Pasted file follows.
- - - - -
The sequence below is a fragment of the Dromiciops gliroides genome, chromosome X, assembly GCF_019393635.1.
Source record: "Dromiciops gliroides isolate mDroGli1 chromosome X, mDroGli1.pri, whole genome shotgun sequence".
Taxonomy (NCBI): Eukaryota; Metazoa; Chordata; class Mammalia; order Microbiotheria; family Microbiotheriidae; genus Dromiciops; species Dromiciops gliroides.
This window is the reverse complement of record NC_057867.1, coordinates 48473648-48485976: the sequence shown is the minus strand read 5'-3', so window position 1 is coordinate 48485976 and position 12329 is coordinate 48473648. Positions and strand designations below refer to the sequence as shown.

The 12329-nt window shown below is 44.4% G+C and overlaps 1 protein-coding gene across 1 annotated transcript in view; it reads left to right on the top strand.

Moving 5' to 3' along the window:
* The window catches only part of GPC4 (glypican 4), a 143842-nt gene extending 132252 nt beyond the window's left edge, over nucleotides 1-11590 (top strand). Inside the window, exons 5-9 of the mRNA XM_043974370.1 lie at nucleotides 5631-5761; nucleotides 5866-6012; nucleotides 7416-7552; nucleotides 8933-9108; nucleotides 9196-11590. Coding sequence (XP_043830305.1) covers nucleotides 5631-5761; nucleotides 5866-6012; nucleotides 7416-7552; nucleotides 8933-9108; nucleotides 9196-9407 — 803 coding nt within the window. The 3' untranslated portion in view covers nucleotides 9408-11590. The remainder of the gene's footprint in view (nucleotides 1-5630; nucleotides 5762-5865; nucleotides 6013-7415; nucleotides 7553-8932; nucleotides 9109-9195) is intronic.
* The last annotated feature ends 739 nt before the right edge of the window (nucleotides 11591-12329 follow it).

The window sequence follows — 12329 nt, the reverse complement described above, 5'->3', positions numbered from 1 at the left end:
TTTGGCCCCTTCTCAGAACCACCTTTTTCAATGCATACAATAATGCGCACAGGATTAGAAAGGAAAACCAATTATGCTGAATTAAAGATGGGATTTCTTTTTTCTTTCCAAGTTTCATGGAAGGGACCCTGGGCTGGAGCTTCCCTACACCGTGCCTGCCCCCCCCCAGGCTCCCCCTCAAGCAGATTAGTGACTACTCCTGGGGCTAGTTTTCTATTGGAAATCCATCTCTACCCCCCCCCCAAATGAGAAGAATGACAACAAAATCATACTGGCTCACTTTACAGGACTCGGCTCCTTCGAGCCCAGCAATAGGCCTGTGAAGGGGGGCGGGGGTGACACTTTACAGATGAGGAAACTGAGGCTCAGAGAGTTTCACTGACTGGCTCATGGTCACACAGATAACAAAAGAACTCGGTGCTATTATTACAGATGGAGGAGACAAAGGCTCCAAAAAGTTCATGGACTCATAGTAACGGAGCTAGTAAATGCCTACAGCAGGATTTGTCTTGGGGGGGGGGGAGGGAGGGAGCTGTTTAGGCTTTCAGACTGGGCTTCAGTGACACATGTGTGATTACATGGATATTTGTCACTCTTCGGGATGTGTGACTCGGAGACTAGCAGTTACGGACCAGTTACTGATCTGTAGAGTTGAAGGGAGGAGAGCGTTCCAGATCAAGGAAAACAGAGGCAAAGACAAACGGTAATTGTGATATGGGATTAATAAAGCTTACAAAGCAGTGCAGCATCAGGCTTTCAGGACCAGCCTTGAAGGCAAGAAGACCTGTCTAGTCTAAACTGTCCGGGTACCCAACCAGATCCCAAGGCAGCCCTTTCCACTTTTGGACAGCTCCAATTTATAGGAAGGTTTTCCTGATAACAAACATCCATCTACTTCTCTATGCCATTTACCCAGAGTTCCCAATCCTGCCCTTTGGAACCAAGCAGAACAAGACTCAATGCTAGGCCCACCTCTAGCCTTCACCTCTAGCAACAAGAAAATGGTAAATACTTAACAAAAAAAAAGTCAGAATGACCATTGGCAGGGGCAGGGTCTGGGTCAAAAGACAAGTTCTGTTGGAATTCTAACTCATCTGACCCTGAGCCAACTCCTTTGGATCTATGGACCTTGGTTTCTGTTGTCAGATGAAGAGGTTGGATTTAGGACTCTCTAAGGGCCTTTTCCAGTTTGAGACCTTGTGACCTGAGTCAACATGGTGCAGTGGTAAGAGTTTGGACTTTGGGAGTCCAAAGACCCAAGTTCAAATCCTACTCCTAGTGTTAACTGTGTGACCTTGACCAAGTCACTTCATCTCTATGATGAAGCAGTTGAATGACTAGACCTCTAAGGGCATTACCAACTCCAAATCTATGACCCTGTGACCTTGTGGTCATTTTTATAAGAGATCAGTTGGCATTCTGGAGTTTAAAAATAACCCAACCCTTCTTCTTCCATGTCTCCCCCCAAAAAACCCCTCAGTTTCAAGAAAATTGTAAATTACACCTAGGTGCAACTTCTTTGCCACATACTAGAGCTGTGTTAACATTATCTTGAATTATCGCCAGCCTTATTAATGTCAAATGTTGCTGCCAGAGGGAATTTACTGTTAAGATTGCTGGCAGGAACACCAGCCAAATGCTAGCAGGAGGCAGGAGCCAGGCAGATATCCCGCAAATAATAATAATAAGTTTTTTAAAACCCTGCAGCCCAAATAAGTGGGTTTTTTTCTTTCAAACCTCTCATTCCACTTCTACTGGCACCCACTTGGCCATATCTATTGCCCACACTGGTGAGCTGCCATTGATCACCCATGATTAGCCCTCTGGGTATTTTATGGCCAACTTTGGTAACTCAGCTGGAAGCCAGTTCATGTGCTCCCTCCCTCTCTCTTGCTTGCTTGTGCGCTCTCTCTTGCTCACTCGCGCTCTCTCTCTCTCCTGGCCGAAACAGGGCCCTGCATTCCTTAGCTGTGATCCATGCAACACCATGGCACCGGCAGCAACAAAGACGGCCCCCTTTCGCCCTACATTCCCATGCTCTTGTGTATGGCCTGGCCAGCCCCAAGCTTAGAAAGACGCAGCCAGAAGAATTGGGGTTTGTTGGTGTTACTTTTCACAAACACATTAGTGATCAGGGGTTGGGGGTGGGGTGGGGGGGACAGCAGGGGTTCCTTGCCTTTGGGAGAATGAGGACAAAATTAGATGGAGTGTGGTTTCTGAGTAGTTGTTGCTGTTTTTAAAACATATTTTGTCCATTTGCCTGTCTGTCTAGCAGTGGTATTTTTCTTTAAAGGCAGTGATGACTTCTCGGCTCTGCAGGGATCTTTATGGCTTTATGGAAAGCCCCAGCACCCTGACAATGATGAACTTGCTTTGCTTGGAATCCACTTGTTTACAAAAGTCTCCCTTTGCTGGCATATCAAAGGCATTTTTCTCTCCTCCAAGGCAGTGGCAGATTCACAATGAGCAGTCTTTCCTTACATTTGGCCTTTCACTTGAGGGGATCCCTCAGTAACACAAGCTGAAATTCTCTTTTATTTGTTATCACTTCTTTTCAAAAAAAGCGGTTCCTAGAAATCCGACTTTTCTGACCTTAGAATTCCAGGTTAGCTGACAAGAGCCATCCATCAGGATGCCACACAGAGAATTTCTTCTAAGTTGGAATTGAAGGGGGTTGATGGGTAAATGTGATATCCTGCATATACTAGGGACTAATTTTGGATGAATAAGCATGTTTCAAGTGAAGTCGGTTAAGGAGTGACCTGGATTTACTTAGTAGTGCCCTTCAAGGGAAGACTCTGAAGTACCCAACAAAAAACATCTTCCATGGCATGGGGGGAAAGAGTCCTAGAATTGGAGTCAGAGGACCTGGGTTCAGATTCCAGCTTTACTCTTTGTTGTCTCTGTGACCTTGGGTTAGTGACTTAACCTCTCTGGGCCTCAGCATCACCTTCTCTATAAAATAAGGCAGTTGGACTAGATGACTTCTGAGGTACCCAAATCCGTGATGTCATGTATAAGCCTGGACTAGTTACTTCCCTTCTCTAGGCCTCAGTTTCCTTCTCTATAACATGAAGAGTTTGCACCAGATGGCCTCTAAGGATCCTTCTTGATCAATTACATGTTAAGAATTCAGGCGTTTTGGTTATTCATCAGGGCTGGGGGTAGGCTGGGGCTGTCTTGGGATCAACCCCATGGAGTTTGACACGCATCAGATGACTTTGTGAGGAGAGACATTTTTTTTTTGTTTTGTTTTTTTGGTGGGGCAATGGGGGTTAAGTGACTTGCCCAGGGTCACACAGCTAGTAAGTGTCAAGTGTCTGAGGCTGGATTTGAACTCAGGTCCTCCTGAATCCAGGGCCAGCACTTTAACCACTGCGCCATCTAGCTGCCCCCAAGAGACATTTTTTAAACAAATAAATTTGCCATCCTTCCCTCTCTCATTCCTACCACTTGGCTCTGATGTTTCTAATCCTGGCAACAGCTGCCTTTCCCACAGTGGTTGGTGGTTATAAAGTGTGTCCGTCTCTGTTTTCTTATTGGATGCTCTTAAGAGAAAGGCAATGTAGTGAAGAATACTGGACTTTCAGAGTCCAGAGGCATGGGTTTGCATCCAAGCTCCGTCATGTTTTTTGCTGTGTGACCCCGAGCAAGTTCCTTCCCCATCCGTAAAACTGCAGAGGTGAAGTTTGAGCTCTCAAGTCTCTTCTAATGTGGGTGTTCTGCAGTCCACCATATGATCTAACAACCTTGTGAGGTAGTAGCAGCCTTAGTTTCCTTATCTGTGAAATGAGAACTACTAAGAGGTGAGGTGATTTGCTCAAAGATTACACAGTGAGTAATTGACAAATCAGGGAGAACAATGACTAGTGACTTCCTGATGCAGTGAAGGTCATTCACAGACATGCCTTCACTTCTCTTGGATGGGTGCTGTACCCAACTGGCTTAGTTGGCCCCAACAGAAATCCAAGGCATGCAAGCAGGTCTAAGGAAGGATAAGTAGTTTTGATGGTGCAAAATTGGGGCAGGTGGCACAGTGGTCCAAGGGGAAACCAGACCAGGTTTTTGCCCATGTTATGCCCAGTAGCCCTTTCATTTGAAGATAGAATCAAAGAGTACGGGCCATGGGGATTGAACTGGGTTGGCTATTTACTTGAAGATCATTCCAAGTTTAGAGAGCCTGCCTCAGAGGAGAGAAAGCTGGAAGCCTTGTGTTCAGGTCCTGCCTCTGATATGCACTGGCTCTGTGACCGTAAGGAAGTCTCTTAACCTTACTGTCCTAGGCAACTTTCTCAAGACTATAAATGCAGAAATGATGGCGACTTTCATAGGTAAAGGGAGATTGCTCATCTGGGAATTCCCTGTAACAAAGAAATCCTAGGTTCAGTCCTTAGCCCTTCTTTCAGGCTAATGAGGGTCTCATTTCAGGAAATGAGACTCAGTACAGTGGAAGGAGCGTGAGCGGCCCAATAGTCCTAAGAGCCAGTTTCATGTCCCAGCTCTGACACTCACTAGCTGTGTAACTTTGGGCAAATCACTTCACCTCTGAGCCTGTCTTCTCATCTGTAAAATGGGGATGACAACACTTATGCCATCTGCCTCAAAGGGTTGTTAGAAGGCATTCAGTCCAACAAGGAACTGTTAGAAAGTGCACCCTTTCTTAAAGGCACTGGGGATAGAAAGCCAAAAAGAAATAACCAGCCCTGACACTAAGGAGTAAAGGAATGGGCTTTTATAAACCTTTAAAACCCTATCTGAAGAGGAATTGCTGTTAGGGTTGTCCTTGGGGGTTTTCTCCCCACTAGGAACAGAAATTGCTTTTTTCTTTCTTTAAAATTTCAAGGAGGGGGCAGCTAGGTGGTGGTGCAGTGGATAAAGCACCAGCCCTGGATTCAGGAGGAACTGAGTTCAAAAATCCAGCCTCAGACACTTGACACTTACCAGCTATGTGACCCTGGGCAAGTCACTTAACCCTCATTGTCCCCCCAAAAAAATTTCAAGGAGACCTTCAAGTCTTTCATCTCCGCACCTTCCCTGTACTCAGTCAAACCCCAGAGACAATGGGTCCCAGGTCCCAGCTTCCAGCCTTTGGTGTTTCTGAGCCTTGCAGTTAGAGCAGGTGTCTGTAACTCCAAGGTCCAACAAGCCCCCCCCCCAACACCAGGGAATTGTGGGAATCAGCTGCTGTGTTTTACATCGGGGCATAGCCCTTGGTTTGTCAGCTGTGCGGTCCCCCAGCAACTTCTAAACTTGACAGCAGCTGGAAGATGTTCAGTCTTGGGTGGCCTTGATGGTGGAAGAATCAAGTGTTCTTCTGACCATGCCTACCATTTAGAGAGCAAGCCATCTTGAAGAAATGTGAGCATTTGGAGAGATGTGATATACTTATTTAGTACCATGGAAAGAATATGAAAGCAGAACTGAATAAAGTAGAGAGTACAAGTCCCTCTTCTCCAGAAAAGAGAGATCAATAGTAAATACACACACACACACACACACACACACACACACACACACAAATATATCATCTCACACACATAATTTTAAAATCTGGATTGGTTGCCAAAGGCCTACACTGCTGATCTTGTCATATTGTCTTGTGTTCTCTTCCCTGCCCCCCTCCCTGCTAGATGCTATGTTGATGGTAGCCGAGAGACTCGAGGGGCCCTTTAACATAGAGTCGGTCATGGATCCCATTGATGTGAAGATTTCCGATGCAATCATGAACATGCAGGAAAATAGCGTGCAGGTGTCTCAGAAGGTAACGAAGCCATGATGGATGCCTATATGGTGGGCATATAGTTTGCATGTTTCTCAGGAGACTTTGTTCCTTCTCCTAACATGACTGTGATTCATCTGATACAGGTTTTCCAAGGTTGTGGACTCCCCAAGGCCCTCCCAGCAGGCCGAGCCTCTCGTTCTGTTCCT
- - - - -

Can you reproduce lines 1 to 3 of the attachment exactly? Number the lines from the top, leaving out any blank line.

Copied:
The sequence below is a fragment of the Dromiciops gliroides genome, chromosome X, assembly GCF_019393635.1.
Source record: "Dromiciops gliroides isolate mDroGli1 chromosome X, mDroGli1.pri, whole genome shotgun sequence".
Taxonomy (NCBI): Eukaryota; Metazoa; Chordata; class Mammalia; order Microbiotheria; family Microbiotheriidae; genus Dromiciops; species Dromiciops gliroides.